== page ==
This article relies largely or entirely on a single source. (February 2013)
|AD 6 by topic|
|Gregorian calendar||AD 6|
|Ab urbe condita||759|
|Balinese saka calendar||N/A|
|Chinese calendar||乙丑年 (Wood Ox)|
2702 or 2642
— to —
丙寅年 (Fire Tiger)
2703 or 2643
|Coptic calendar||−278 – −277|
|Ethiopian calendar||−2 – −1|
|- Vikram Samvat||62–63|
|- Shaka Samvat||N/A|
|- Kali Yuga||3106–3107|
|Iranian calendar||616 BP – 615 BP|
|Islamic calendar||635 BH – 634 BH|
|Julian calendar||AD 6|
|Minguo calendar||1906 before ROC|
|Seleucid era||317/318 AG|
|Thai solar calendar||548–549|
132 or −249 or −1021
— to —
133 or −248 or −1020
AD 6 was a common year starting on Friday (link will display the full calendar) of the Julian calendar. At the time, it was known as the Year of the Consulship of Lepidus and Lucius Arruntius (or, less frequently, year 759 Ab urbe condita). The denomination "AD 6" for this year has been used since the early medieval period, when the Anno Domini calendar era became the prevalent method in Europe for naming years.
- Due to a catastrophic fire in Rome, the barracks system - the vigiles, initially manned only by freedmen - is created by the Princeps Augustus to allow quicker response to outbreaks of fire in the city.
- Due to a food shortage in Rome, Augustus doubles the grain rations distributed to the people, sends away his slave retinue, and places the senate in recess indefinitely. 
- The Princeps Augustus sets up a treasury, the aerarium militare (170 million sestertii), with the specific purpose of paying bonuses to retiring legion veterans. This is financed by a 5% tax on inheritances, a system said to have been suggested in Julius Caesar's memoirs.
- The Temple of Castor and Pollux is rededicated in Rome to Tiberius.
- A pamphletting campaign in Rome is quashed by the Princeps Augustus. Publius Plautius Rufus is accused but found innocent of the crime.
- Princeps Augustus banishes Agrippa Postumus, one of his adopted sons, to the island of Planasia.
- Tiberius makes Carnuntum his base of operations against Maroboduus; The Roman legion XX Valeria Victrix fight with Tiberius against the Marcomanni.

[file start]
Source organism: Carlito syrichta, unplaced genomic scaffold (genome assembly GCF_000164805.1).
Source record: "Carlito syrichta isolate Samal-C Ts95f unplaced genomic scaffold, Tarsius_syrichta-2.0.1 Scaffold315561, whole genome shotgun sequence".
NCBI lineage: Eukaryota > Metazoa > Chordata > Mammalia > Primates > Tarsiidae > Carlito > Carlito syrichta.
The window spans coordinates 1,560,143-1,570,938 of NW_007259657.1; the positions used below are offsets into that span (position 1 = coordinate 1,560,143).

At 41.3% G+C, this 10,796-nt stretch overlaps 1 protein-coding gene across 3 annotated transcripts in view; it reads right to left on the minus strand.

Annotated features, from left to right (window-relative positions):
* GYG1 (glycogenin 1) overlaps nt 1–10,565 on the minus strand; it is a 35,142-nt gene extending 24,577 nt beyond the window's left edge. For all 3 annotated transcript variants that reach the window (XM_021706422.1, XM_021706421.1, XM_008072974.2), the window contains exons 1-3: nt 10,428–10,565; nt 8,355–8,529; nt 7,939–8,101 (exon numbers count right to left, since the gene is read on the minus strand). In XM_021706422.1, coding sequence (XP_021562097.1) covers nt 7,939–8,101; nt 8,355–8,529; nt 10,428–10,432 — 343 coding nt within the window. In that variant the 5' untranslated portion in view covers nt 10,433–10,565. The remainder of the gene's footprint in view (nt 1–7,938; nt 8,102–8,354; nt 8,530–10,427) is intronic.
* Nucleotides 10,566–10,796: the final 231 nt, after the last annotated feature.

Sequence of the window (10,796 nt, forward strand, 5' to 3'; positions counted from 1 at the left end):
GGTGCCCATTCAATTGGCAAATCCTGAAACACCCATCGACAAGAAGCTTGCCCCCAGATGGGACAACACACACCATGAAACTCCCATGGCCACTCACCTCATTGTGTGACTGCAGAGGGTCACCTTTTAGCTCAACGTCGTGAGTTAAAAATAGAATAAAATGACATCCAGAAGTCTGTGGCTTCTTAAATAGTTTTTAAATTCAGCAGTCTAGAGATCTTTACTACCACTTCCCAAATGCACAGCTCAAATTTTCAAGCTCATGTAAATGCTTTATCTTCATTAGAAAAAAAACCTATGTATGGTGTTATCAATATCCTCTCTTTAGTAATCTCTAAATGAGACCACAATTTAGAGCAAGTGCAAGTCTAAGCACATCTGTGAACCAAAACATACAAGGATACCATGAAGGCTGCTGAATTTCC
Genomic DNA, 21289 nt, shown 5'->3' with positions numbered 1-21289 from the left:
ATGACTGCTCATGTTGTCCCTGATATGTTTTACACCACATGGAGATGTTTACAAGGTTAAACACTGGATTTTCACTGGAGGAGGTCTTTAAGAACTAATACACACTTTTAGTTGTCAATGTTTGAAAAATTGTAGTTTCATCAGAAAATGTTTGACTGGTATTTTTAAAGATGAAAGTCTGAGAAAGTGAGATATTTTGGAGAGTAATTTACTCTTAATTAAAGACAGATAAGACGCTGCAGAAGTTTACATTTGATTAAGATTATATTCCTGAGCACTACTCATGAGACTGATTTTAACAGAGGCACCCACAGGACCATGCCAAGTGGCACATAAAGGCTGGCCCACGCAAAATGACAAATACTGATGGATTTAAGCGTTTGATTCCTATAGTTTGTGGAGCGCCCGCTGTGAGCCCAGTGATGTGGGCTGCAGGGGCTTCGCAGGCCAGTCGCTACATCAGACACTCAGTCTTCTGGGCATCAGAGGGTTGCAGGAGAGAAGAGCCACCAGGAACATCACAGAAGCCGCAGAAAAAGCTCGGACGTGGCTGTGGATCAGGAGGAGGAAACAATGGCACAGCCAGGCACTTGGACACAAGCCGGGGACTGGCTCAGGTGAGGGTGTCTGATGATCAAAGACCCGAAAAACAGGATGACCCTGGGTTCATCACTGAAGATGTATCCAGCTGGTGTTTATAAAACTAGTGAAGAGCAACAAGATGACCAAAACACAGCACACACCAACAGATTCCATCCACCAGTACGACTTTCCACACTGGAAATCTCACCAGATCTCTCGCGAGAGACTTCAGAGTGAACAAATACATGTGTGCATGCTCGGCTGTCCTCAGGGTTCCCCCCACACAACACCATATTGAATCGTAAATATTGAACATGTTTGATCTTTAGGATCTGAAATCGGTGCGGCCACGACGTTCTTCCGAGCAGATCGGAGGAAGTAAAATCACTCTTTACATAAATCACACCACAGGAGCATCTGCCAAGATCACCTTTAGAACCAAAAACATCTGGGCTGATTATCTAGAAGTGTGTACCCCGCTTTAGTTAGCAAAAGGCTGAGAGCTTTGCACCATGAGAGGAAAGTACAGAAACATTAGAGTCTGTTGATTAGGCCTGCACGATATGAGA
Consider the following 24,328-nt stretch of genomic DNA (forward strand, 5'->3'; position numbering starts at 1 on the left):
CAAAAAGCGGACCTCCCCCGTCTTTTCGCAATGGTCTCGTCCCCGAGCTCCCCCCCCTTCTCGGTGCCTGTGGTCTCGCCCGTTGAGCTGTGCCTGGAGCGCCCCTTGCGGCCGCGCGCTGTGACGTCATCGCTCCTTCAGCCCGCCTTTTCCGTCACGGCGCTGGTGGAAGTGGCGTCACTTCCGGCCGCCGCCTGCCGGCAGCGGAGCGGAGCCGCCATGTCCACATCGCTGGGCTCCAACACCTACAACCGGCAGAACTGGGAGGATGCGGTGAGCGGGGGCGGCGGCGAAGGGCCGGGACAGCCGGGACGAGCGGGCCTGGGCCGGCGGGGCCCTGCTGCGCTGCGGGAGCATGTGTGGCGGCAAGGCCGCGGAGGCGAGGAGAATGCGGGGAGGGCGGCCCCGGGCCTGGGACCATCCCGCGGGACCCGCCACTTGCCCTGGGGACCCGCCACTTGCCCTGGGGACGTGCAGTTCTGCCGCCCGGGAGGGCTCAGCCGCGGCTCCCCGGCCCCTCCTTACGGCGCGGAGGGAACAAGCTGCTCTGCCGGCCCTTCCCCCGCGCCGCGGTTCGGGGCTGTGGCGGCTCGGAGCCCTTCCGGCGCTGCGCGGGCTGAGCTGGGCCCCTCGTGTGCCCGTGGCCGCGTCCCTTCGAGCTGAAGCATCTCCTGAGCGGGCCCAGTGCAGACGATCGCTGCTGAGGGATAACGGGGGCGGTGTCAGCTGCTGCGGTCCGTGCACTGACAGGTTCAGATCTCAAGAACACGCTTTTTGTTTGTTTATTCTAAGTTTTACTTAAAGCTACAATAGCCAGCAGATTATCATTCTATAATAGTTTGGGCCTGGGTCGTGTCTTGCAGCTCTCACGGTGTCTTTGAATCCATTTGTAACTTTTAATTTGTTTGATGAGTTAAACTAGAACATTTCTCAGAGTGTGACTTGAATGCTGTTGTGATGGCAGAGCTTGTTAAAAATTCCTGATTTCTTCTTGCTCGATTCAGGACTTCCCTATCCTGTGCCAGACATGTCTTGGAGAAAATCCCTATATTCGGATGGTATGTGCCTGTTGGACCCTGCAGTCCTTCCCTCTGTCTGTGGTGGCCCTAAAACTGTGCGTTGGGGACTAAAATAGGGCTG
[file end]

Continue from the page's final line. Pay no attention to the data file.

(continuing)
- The building of a Roman fort signifies the origin of the city of Wiesbaden.
- The Illyrian tribes in Dalmatia and Pannonia revolt and begin the Bellum Batonianum or Great Illyrian Revolt. 
- Troops are levied in Rome to send to Illyricum from freedmen and slaves freed specifically for the purpose.
- Tiberius marches back from the northern border to Illyricum to commence operations against the Illyrians.
- Gaius Caecina Severus is made governor of Moesia, and is heavily involved in the first battles of the Bellum Batonianum or Great Illyrian Revolt.
- Marcus Plautius Silvanus is made governor of Galatia and Pamphylia and suppresses an uprising of the Isaurians in Pamphylia. 
- Herod Archelaus, ethnarch of Samaria, Judea, and Idumea, is deposed and banished to Vienne in Gaul.
- Iudaea and Moesia become Roman provinces destroying the Dardani.
- Quirinius conducts a census in Judea (according to Josephus), which results in a revolt in the province, led by Judas of Galilee, and supported by the Pharisee Zadok. The revolt is repressed, and the rebels are crucified, but it results in the birth of the Zealot movement, the members of which regard the God of Judaism as their only master.
- January – Some Chinese fear for the life of the young, ailing Emperor Ping Di as the planet Mars disappears behind the moon this month.
- February 3 – The boy emperor, Ping Di, dies of unexpected causes at age 14; Wang Mang alone selects the new emperor, Ruzi Ying, age 2, starting the Jushe era of the Han Dynasty.
- Candidates for government office must take civil-service examinations.
- The imperial Liu clan suspect the intentions of Wang Mang and foment agrarian rebellions during the course of Ruzi Ying's reign. The first of these is led by Liu Chong, Marquess of Ang-Zong (a/k/a Marquis of An-chung), with a small force starting in May or June.
- Gaius Manlius Valens, Roman senator and consul (d. AD 96)
- John the Apostle, Jewish Christian mystic (approximate date)
- Marcus Aemilius Lepidus, Roman politician (d. AD 39)
- Matthias, Jewish governor and priest (d. AD 70)
- Milonia Caesonia, Roman empress (d. AD 41)
- Nero Julius Caesar, son of Germanicus and Agrippina the Elder (d. AD 30)
- February 3 – Ping, Chinese emperor of the Han Dynasty (b. 9 BC)
- Cleopatra Selene II, Egyptian ruler of Cyrenaica and Libya (b. 40 BC)
- Orodes III, king (shah) of the Parthian Empire
- Terentia, wife of Marcus Tullius Cicero (b. 98 BC)
- Cassius Dio, The Roman Histories, Book 55, ch 26.
- Cassius Dio, The Roman Histories, Book 55, ch 26-27.
- Cassius Dio, The Roman Histories, Book 55, ch 25.
- Cassius Dio, The Roman Histories, Book 55, ch 27.
- Cassius Dio, The Roman Histories, Book 55, ch 29.
- Velleius Paterculus, Book 2, Ch 110.
- Cassius Dio, The Roman Histories, Book 55, ch 30.
- Velleius Paterculus, Book 2, Ch 111.
- Cassius Dio, The Roman Histories, Book 55, ch 25-30.
- Suetonius, The Twelve Caesars, Tiberius, ch 9 & ch 16.
- Cassius Dio, The Roman Histories, Book 55, ch 28.
- Klingaman 1990.